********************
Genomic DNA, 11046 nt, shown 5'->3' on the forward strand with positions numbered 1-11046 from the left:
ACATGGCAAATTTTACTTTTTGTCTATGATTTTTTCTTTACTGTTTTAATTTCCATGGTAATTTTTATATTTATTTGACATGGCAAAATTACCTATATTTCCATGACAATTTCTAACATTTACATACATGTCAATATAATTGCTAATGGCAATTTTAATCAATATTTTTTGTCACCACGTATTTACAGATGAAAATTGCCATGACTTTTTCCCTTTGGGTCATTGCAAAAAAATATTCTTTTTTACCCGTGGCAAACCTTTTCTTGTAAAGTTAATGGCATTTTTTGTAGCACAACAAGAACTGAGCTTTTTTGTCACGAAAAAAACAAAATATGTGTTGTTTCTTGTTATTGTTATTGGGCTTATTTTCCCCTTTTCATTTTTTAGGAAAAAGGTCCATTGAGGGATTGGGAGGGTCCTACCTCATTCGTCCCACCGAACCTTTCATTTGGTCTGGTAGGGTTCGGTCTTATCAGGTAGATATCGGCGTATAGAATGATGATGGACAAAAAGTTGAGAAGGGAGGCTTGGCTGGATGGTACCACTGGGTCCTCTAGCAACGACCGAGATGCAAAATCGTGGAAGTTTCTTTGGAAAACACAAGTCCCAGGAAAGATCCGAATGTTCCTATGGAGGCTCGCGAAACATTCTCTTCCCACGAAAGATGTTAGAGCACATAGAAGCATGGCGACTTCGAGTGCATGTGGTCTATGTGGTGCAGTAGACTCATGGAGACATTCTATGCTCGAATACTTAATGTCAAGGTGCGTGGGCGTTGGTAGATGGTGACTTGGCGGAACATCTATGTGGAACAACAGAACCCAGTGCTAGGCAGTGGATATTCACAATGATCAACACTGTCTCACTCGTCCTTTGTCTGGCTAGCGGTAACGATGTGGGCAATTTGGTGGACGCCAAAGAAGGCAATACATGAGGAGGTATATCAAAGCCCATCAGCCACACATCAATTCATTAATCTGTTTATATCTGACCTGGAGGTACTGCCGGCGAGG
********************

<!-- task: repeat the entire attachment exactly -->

Genomic DNA, 11046 nt, shown 5'->3' on the forward strand with positions numbered 1-11046 from the left:
ACATGGCAAATTTTACTTTTTGTCTATGATTTTTTCTTTACTGTTTTAATTTCCATGGTAATTTTTATATTTATTTGACATGGCAAAATTACCTATATTTCCATGACAATTTCTAACATTTACATACATGTCAATATAATTGCTAATGGCAATTTTAATCAATATTTTTTGTCACCACGTATTTACAGATGAAAATTGCCATGACTTTTTCCCTTTGGGTCATTGCAAAAAAATATTCTTTTTTACCCGTGGCAAACCTTTTCTTGTAAAGTTAATGGCATTTTTTGTAGCACAACAAGAACTGAGCTTTTTTGTCACGAAAAAAACAAAATATGTGTTGTTTCTTGTTATTGTTATTGGGCTTATTTTCCCCTTTTCATTTTTTAGGAAAAAGGTCCATTGAGGGATTGGGAGGGTCCTACCTCATTCGTCCCACCGAACCTTTCATTTGGTCTGGTAGGGTTCGGTCTTATCAGGTAGATATCGGCGTATAGAATGATGATGGACAAAAAGTTGAGAAGGGAGGCTTGGCTGGATGGTACCACTGGGTCCTCTAGCAACGACCGAGATGCAAAATCGTGGAAGTTTCTTTGGAAAACACAAGTCCCAGGAAAGATCCGAATGTTCCTATGGAGGCTCGCGAAACATTCTCTTCCCACGAAAGATGTTAGAGCACATAGAAGCATGGCGACTTCGAGTGCATGTGGTCTATGTGGTGCAGTAGACTCATGGAGACATTCTATGCTCGAATACTTAATGTCAAGGTGCGTGGGCGTTGGTAGATGGTGACTTGGCGGAACATCTATGTGGAACAACAGAACCCAGTGCTAGGCAGTGGATATTCACAATGATCAACACTGTCTCACTCGTCCTTTGTCTGGCTAGCGGTAACGATGTGGGCAATTTGGTGGACGCCAAAGAAGGCAATACATGAGGAGGTATATCAAAGCCCATCAGCCACACATCAATTCATTAATCTGTTTATATCTGACCTGGAGGTACTGCCGGCGAGG